Lyra’s legacy: ‘Don’t let anyone say you cannot achieve your dreams’

Lyra’s legacy: ‘Don’t let anyone say you cannot achieve your dreams’
by Aodhan FAGAN
4 November 2022

The film Lyra is about the life and death of international award-winning Northern Irish investigative journalist Lyra McKee. After a screening at Queen’s Film Theatre in Belfast, a question-and-answer discussion took place with director Alison Millar (a friend of Lyra) and Lyra McKee’s sister Nichola, hosted by investigative journalist Darragh MacIntyre.  

Lyra McKee was an admired Belfast investigative journalist. She focused and shined a light on many difficult issues specific to Northern Ireland: on topics of post-conflict, equal rights for the LGBTQ+ community, cases of injustices, and the many unsolved crimes — always with a concern for the people in her writings. 

Speaking to people who knew Lyra and those whom she met along the way — for example, people who are homeless, or those who have been bereaved by suicide — some in the film said that knew her for her writings while many spoke of her kindness. Lyra did not have to make herself known to the people of Belfast and further afield; she did not seek any glory. She was just kind and concerned for people’s lives and the future, whilst not forgetting the past in Northern Ireland that has a heavy impact on generations today. 

Aged 29, Lyra was shot dead by Irish dissident republicans as she observed a riot in Derry/Londonderry in Northern Ireland. The New IRA claimed responsibility for her death.   

The film enables the viewer to gain an insight into how Lyra grew up in Belfast in the ‘90s, as she reports her own story through retrieved voice recordings and many interviews. The audience gains an intimate approach to Lyra’s life, with her mum, Nichola (sister) and Sara (partner), while the eyes of the world saw their pain in the days and months that shadowed Lyra’s death, and in their continued pursuit of justice for Lyra.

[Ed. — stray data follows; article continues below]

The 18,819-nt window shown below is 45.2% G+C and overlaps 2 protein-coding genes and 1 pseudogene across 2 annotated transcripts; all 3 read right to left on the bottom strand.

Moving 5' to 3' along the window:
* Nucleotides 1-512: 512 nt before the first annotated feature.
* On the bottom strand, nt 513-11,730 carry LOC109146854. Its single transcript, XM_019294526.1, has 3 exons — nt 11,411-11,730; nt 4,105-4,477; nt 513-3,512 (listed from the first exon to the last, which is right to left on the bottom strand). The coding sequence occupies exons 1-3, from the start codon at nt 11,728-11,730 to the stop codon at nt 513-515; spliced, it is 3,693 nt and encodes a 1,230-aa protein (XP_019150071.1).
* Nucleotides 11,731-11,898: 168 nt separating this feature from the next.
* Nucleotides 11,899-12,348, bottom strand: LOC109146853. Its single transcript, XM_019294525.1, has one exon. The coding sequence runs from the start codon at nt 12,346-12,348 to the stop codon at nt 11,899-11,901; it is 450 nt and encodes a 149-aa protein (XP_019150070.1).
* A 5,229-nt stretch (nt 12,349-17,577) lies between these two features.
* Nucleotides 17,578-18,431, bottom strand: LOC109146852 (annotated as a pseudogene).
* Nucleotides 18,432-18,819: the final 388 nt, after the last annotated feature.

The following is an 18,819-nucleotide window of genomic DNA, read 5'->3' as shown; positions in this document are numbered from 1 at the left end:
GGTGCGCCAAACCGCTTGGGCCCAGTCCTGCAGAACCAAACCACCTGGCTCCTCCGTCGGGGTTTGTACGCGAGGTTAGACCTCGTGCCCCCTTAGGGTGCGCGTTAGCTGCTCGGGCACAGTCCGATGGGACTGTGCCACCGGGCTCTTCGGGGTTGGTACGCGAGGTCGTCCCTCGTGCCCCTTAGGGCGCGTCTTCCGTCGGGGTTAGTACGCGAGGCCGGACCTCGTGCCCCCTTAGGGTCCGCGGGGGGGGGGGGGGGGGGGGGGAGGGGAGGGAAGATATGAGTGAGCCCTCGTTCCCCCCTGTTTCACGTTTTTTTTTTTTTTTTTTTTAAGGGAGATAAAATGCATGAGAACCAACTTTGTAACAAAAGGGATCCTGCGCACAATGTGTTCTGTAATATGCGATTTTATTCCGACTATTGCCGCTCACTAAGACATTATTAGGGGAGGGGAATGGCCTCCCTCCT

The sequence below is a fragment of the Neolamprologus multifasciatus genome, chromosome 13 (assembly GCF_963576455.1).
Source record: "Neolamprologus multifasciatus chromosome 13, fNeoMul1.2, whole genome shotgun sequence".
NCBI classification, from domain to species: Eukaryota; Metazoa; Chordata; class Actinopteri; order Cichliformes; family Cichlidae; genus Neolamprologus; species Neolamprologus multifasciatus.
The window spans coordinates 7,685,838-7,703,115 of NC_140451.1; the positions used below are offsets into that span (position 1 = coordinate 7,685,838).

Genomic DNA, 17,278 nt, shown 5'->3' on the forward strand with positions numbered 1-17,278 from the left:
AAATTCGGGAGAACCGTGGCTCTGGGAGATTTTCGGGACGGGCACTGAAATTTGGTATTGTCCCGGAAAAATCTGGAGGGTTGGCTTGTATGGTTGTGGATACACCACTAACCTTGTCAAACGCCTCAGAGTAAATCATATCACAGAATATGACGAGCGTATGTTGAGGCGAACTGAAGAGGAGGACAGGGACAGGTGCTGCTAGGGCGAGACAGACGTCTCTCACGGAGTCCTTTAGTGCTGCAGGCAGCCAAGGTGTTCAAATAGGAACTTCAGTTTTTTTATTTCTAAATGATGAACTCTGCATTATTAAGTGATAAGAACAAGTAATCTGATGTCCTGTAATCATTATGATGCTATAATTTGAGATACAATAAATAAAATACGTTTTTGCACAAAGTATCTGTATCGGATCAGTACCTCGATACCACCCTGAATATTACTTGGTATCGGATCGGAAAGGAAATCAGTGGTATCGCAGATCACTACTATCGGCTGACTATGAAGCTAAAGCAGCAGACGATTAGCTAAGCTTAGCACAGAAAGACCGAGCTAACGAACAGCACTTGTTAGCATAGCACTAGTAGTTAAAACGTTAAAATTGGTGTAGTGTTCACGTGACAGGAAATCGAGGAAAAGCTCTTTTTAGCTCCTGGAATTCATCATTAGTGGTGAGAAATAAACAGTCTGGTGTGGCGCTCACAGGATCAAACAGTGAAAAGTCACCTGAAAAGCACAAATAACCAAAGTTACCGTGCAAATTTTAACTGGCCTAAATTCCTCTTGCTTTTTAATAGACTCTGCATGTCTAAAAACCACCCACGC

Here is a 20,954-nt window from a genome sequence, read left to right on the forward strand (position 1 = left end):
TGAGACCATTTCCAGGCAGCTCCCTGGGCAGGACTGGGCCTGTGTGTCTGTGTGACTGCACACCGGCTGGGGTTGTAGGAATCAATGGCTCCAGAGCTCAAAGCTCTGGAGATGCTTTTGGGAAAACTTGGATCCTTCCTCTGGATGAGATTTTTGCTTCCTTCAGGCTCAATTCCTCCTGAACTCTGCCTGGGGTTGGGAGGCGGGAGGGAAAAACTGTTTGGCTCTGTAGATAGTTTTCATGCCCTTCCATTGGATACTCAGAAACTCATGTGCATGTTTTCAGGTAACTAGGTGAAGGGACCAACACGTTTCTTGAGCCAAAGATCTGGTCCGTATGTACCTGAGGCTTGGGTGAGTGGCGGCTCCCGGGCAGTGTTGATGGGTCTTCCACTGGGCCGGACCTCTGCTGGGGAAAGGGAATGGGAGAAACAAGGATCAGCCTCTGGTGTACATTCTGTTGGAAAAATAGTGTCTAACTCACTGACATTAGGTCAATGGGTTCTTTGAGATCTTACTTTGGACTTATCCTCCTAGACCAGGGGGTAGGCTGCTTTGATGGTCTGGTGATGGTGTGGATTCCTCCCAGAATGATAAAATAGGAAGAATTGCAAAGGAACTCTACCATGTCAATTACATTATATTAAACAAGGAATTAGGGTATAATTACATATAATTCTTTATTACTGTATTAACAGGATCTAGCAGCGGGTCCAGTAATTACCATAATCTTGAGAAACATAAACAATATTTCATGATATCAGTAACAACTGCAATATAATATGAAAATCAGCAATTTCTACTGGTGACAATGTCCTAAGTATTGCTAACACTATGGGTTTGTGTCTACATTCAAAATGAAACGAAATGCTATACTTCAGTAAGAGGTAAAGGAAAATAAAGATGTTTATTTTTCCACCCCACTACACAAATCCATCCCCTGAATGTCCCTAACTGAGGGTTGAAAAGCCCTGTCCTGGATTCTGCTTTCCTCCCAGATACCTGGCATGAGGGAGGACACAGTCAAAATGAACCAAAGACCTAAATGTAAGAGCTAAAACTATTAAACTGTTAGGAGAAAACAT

In the discussion, Nichola expressed her feelings that given the political crisis in Northern Ireland, she hoped the film would fill a void of the impasse and remind people of all backgrounds that they themselves can make a difference in society. Lyra inspired people around her and all over the globe. There were tears and quiet reflection, but much laughter in the film and from those watching. A young person in the audience asked what is Lyra’s legacy. In response: “Don’t let anyone say you cannot achieve your dreams.”

There is no doubting the positive impact of Lyra’s life and legacy on people locally and internationally — her family, friends, and those who knew her best let the viewer in and they’ve given Lyra to the world through this production. There was literally a standing ovation for Lyra at the event. 

Lyra will never be forgotten — not a chance! 

The film Lyra is out now throughout the UK and Ireland.  

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